verbi di percezione

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verbi di percezione
UNITÀ DIDATTICA 31
VERBI CAUSATIVI – VERBI DI STATO E MOTO
MAKE AND DO – VERBI DI PERCEZIONE – TRICKY VERBS
CAUSATIVI (FARE+VERBO)
La causativa è una struttura comune in inglese. Si usa quando una persona (o qualcosa)
induce un'altra persona o cosa a compiere un'azione.
Strutture causative di base
Ci sono due strutture causative di base. Una è attiva, l'altra passiva. Questi esempi usano
il verbo causativo have:
I had John fix the car.
(Ho fatto in modo che la macchina venisse aggiustata da John – l’ho fatta
aggiustare da lui)
I had the car fixed.
(Ho fatto in modo che la macchina fosse aggiustata da qualcuno. Non
sappiamo chi, perciò questa è una struttura passiva.)
La struttura causativa attiva
Questa è la struttura base della forma attiva, con alcuni esempi:
Soggetto
Verbo
Agente
causativo
Verbo
Complemento
dell'azione
Oggetto
Susan
Had
her brother
do
her homework.
The police
Had
the suspect
stop
his car.
We
Had
the carpenter
fix
our window.
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La struttura causativa passiva
Nella forma passiva, di solito non c'è il complemento d'agente. Il verbo dell'azione è al
participio passato, e il complemento oggetto viene prima di esso:
Soggetto
Verbo causativo
Complemento oggetto
Verbo dell'azione
We
Had
our door
fixed.
Susan
had
her hair
cut.
Mike
had
the windows
cleaned.
Have something done
If you 'have something done', you get somebody else to do something for you:
− She's having her house redecorated.
− I'm having a copy of the report sent to you.
− I'm going to have my hair cut.
− In informal English, we can replace 'have' by 'get'.
− We're getting a new telephone system installed.
− They will be getting the system repaired as quickly as they can.
− I got the bill sent direct to the company.
− We can also use 'have/got something done' in situations where something bad
has happened to people or their possessions. This is not something they wanted
to happen.
− John had all his money stolen from his hotel bedroom.
− We had our car damaged by a falling tree.
− I got my nose broken playing rugby.
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Altri verbi causativi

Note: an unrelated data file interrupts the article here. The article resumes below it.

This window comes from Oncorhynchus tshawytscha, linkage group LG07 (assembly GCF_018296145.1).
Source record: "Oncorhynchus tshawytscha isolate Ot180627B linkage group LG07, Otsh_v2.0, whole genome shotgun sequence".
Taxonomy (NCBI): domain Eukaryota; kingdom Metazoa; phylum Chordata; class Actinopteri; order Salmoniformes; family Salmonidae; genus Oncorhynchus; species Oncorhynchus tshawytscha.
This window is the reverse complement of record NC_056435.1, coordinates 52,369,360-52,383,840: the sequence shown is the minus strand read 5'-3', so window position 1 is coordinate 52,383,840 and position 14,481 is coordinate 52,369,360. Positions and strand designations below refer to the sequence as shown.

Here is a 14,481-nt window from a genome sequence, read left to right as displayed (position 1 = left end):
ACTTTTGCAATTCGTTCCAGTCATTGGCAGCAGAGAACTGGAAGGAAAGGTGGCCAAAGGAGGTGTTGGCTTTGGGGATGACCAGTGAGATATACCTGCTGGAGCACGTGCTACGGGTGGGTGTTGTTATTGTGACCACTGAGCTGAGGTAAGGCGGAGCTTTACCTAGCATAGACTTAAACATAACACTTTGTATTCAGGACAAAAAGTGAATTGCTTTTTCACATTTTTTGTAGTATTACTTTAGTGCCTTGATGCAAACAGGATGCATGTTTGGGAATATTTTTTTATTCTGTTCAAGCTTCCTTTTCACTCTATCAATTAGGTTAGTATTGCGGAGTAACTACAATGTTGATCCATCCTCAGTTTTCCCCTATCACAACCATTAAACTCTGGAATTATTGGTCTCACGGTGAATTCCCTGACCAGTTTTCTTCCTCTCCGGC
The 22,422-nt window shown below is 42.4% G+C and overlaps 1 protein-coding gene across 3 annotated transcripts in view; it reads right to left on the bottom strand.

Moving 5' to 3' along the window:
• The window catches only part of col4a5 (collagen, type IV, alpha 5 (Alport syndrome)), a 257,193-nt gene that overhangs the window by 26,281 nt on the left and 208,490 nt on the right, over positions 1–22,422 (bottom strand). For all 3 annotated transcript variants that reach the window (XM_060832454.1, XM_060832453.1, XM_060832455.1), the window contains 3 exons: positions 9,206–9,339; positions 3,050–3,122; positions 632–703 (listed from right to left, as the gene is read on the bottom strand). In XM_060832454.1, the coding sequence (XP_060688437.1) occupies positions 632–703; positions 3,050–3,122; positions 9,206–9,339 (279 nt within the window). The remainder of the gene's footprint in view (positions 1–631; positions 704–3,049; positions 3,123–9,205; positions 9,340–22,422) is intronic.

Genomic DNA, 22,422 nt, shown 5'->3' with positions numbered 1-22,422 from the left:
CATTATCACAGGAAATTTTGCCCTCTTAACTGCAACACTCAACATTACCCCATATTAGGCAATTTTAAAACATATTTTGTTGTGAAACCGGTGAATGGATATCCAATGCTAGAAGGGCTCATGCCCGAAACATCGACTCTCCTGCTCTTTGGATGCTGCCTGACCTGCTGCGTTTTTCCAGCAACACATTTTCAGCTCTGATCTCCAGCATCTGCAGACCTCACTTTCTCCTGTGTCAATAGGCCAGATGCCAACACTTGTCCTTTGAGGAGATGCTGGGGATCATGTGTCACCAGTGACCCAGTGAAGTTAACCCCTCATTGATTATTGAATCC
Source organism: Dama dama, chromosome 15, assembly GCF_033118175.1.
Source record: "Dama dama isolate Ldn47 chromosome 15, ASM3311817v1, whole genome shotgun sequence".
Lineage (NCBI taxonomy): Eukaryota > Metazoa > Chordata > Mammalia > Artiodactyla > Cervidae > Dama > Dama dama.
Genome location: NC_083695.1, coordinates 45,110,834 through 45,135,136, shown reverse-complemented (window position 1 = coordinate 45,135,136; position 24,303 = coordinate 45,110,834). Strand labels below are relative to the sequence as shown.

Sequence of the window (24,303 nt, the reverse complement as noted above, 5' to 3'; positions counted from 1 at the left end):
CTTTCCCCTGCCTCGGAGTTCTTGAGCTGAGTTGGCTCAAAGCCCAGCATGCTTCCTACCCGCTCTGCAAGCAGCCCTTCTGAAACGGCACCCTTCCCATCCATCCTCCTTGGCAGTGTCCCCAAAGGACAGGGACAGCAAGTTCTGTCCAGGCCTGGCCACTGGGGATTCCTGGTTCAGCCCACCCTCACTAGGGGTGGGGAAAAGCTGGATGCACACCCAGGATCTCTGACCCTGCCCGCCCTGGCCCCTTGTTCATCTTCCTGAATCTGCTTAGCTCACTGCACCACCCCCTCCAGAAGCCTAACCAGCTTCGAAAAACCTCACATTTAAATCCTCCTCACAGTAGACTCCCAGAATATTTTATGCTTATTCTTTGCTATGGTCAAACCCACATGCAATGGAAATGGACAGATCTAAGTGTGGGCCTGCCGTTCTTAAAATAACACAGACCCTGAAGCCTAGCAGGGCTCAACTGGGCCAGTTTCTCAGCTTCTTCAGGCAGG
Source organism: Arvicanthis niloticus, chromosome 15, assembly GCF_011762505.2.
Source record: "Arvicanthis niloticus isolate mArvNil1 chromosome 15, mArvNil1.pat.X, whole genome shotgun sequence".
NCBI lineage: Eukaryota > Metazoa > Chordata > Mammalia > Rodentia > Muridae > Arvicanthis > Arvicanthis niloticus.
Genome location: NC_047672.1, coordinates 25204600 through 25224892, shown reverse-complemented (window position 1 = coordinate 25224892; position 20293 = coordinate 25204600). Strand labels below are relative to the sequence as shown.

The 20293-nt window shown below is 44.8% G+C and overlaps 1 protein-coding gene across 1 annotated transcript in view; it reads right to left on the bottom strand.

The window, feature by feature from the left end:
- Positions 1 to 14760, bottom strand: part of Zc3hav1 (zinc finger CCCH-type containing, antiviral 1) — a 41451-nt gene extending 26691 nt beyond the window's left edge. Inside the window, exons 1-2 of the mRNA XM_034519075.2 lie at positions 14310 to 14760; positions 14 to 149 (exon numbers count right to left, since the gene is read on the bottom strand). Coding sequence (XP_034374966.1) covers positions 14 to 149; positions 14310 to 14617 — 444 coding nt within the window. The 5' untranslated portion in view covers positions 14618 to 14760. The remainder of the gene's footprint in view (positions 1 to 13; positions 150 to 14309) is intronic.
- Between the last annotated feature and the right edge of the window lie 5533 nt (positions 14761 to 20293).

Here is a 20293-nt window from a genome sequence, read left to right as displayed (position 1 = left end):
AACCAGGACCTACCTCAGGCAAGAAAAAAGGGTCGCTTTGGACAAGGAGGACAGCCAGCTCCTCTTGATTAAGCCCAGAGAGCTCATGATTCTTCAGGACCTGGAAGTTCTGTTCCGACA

Tutti gli esempi sopra usano il verbo causativo have, ma ce ne sono molti altri. Nella
forma attiva, alcuni di questi verbi richiedono il to davanti al verbo dell'azione. Questi
sono alcuni esempi dei verbi causativi più comuni:
Verbo
Significato
Forma del verbo
Esempi
dell'azione
make
costringere
forma base
The robbers made us lie on the
floor.
[non c'è forma passiva]
get
lo stesso di
forma con to
have
I got Philip to pick me up in the
car.
She got her hair cut.
let
permettere
forma base
I'll let you borrow my bike.
[non c'è forma passiva]
VERBI DI STATO E DI MOTO
I verbi in inglese possono essere classificati in due categorie: di stato e di moto. I verbi
di moto di solito descrivono azioni che si possono fare o cose che accadono; i verbi di
stato si riferiscono invece ad uno stato o condizione che non cambia o che è improbabile
che cambi. La differenza è importante perché i verbi di stato non possono essere usati
normalmente nelle forme progressive (BE + ING).
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Verbi di Moto
Ci sono molti tipi di verbi di moto, ma la maggior parte di essi descrive attività o eventi
che possono iniziare e finire.
Ecco alcuni esempi:
Verbi di
Tipo
Esempi
Attività
She plays tennis every Friday.
Moto
Play
She's playing tennis right now.
Melt
Processo
The snow melts every spring.
The snow is melting right now.
Hit
azione
When one boxer hits another, brain damage can
momentanea
result. (Questo suggerisce un solo pugno)
When one boxer is hitting another, brain damage
can result. (Questo suggerisce molti pugni ripetuti)
I verbi di moto, come si può notare dalla tabella sopra, possono essere usati nelle forme
semplici e composte (plays, played, has played, had played) come pure nelle forme
progressive (is playing, was playing, has been playing, had been playing).
Verbi di Stato.
I verbi di stato si riferiscono a uno stato o condizione che è molto statica o immutevole.
Possono essere divisi in verbi di percezione e cognizione (che si riferiscono a cose della
mente), o verbi di relazione (che descrivono le relazione fra le cose).
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Ecco alcuni esempi:
Verbi di Stato
Tipo
Esempi
Hate
percezione
I hate chocolate.
Believe
percezione
She believes in UFOs.
Contain
relazione
The box contains 24 cans of soda.
Own
relazione
Sue owns three motorbikes.*
*Nota che non possiamo usare questi verbi nella forma progressiva; non si può dire
"Sue is owning three cars". Owning è uno stato, non un'azione.
Esempi di verbi
Verbi di Stato
Verbi di Moto
Love
eat
hate
drink
like
go
see
type
hear
read
sound
write
think (inteso come "avere un'opinione")
listen
mind (inteso come "preoccuparsi")
speak
recognize
watch
seem
say
have (inteso come "possedere")
grow
prefer
work
doubt
sleep